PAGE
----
Why China investing in Russian Arctic?

Sino-Russian relations gain strength day by day: the two countries cooperate in economic and industrial projects. Chinese investment has become a magic wand for Russia in the context of Western sanctions. The ambitious Yamal LNG project involves almost 30% of Chinese money. For China, it is an opportunity to promote both its geopolitical and economic interests.

According to The Diplomat, we will probably see more involvement of Chinese companies in various projects in the Arctic in the near future. Currently, the country is actively participating in the Yamal LNG project, a joint venture between Russian Novatek (50,1%), French Total (20%), China National Petroleum Corp. (20%), and the Chinese Silk Road Fund (9,9%). Chinese banks issued loans in the amount of over €10bn to support the project. The production at the first production line of the plant located above the Arctic circle was successfully launched in December 2017.

For Russia, the launch is doubly important. First, it makes the country one of LNG global players alongside Qatar, Australia and the United States. Besides, the project's successful launch allows Russia to demonstrate the world that the country can successfully replace Western lenders and find other financial and technological resources to accomplish its goals.

As for China, its interests in the Russian Arctic are more complex. The Diplomat names several reasons for China to support the LNG project. The country's particular interest in LNG can be explained as it allows Beijing to avoid pipeline construction and to diversify energy suppliers. China's demand for natural gas will increase almost twofold by 2030, and its domestic production can cover only 50% of the demand. After the full launch of the Yamal plant China will receive an annual supply of 3,5 million tonnes of LNG.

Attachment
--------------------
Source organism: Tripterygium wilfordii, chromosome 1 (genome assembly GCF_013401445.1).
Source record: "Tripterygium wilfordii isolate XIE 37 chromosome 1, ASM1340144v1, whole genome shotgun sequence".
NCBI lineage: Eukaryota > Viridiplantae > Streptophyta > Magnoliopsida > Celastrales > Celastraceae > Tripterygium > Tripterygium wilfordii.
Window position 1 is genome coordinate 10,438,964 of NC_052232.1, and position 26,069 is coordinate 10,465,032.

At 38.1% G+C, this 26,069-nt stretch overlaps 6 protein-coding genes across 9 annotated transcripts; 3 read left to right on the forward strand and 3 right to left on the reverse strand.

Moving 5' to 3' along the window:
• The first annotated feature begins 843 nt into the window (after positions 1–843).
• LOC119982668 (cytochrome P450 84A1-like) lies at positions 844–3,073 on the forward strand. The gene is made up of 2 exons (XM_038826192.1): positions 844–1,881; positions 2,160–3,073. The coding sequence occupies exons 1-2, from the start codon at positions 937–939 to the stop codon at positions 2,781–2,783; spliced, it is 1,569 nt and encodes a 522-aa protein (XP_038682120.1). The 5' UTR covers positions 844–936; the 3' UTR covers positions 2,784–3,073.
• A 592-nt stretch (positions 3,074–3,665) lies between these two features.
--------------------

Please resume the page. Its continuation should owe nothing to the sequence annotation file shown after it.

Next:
Chinese companies also provide technical support of the project, such as manufacturing gas liquifying modules. The experience and knowledge of gas production in harsh climatic conditions makes China more influential in the global energy market.

Besides, the plant is the first Arctic energy project within China's Belt and Road Initiative (BRI) proposed and actively promoted by President Xi Jinping. The BRI is aimed at strengthening regional economic collaboration among China's partner states as well as the nation's growing role in global affairs. The Russian Northern Sea Route (NSR) is an essential part of the BRI: from 5% to 15% of China's international trade is expected via the maritime corridor by 2020. China Ocean Shipping Company (COSCO) has already been using the route since 2013.

Dapeng Sun, COSCO's first LNG carrier. Photo: Herry Lawford

However, China's commercial navigation through the NSR depends on Russia's official policy on development of the Arctic route. According to recent amendments to Russia's Merchant Shipping Code, vessels navigating under the Russian flag and carrying locally produced natural gas, oil and coal have exclusive rights to use the NSR. At the same time, Moscow is particularly interested in Chinese investment into the Russian port infrastructure along the Arctic route. So, it remains unclear if Chinese companies' future role will be limited to investment only or their involvement will be expanded based on some concessions.

Overall, Beijing's participation in the Yamal LNG project corresponds to the country's interests both on the international and domestic levels. Furthermore, mutual interest in further economic cooperation expressed by Russia and China means more future involvement of Chinese companies in various projects in the region.

By Anna Litvina